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Banishing White-Knuckle Cycling

By Sheila Ascroft

share the road

For the first few years of cycling, fear sat on the nape of my neck. I hated the noise of cars whizzing by and tensed up every time a driver zoomed passed me. It wasn’t that I was afraid of falling off my bike; it was that something might knock me off or, worse still, run me over!

I had taken a few sedate spills caused by my own stupidity like over-braking in the rain. And once I had let my attention wander while zipping downhill and my front wheel caught the edge of the asphalt. I bounced onto the sloping rock-strewn gravel shoulder. Trying to regain control, I braked too hard on the front and somersaulted, into two broken ribs and a damaged ego. Ouch. At 46, I was old enough to know better. But still, I was more worried about the “other” guy in the metal machine doing me damage.

I knew the potential threat steel-clad vehicles posed to the thin skin of a human body on a bike. Even when riding with others on near-deserted country roads, if I was the last in line, I clutched the handlebar in white-knuckle fear at the sound of a car behind. So I took the Ottawa Bicycling Club group-riding clinic. It really helped me to understand that I legally belonged on the road.

My cycling friends joked about “white-knuckle syndrome.” They told of having beer bottles thrown at them from drive-by idiots and said the answer lie in believing you belonged on the road. There would always be careless and/or uncaring drivers who would show contempt of cyclists regardless of whether we had the right to be there.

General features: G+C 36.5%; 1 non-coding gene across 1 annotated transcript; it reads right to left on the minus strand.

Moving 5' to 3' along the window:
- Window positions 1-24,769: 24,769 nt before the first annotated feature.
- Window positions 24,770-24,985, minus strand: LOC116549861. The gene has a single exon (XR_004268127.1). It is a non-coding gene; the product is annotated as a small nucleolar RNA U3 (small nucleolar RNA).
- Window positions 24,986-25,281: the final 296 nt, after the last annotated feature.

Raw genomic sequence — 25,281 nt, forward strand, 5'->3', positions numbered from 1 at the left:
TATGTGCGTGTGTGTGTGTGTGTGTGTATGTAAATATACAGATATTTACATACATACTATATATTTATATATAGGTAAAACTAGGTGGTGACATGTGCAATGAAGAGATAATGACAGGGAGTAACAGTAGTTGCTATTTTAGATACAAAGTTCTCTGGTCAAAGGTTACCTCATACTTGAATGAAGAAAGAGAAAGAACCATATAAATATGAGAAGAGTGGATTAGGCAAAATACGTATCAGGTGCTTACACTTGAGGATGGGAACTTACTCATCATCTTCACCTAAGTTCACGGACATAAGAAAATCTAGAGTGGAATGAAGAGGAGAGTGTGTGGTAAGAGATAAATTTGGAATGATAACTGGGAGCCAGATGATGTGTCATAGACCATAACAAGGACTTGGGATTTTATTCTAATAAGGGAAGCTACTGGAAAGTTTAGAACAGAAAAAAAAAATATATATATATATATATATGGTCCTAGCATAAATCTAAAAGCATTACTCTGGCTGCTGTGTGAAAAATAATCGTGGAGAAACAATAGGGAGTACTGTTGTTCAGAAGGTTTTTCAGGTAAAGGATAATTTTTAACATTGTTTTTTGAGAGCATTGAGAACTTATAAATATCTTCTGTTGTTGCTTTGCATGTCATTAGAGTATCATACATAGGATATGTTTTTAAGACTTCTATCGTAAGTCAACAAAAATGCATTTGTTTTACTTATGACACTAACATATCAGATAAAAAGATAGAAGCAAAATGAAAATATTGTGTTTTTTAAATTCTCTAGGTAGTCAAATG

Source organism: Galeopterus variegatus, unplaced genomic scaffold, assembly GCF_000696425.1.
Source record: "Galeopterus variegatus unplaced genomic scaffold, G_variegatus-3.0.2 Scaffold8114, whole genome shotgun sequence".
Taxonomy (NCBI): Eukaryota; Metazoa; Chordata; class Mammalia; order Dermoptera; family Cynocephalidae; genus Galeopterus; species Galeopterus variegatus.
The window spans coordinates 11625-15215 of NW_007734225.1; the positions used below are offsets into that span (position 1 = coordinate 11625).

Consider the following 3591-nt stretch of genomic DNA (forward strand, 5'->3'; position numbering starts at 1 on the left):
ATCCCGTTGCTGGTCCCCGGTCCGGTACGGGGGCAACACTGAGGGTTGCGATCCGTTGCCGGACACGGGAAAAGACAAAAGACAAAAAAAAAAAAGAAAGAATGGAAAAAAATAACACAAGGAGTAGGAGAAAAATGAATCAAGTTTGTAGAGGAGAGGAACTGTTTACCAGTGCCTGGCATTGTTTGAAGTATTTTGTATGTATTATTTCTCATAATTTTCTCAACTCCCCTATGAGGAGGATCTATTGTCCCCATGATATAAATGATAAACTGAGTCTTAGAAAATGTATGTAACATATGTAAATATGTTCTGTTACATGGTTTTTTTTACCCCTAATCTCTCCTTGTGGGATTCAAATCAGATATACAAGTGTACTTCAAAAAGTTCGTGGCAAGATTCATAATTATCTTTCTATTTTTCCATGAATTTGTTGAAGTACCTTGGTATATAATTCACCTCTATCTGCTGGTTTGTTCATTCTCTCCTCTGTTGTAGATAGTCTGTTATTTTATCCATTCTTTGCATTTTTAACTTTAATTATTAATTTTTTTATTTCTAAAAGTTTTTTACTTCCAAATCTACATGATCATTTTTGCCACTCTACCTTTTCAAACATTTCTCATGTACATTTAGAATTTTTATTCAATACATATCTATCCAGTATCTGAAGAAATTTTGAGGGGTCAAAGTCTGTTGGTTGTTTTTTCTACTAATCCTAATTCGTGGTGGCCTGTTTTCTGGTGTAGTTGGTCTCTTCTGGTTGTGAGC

So I learned and followed the rules of the road; always wore a helmet, carried the proper equipment and avoided busy city streets whenever possible. Deep down I understood there was no protection on the road, especially for a lone female. In spite of everything, I loved cycling. I was just tired of fear stopping me from exploring the countryside on two wheels. I didn’t want to quit riding but something had to change….

It happened on a summery morning deep in farm country outside of Ottawa – when I least expected it. I’d only seen two cars and one pickup truck and they gave me lots of room when passing. Singing birds, dew-covered fields, perfect blues skies. Trees lining the road creating an overhead cathedral of lush green leaves. Old-fashioned cedar fences staggered down a pasture. I was finally reaping the delights of true cycling. What could be better! What had I been so afraid of?

I just kept pedalling along, finally into a comfortable mental space. After easy flat miles in the farmlands, rolling hills now appeared around every corner. I was climbing another hill — this one steeper than the others and on a curve — when an air horn blasted behind me. Startled, I glanced over my shoulder at a large looming dump truck. Another loud honk. Of course, right then there happened to be a string of on-coming traffic so the dump truck couldn’t pass. It was obvious he wanted me out of his way in a hurry. My mind jumped with options to escape: the logical one was to move onto the shoulder, but I was staring at a two-inch drop-off into a thick layer of freshly laid loose gravel. I knew I’d lose control of my bike. There was no time to stop first and then get off the road, and besides on this steep hill, I’d end up having to walk up it. Inside my panic, I heard a strong quiet voice saying, “Don’t move, you have a right to be here.” The horn blasted again. I had to decide now! He was so much bigger than me — the power of steel and mechanical speed versus narrow tires and thunder thighs.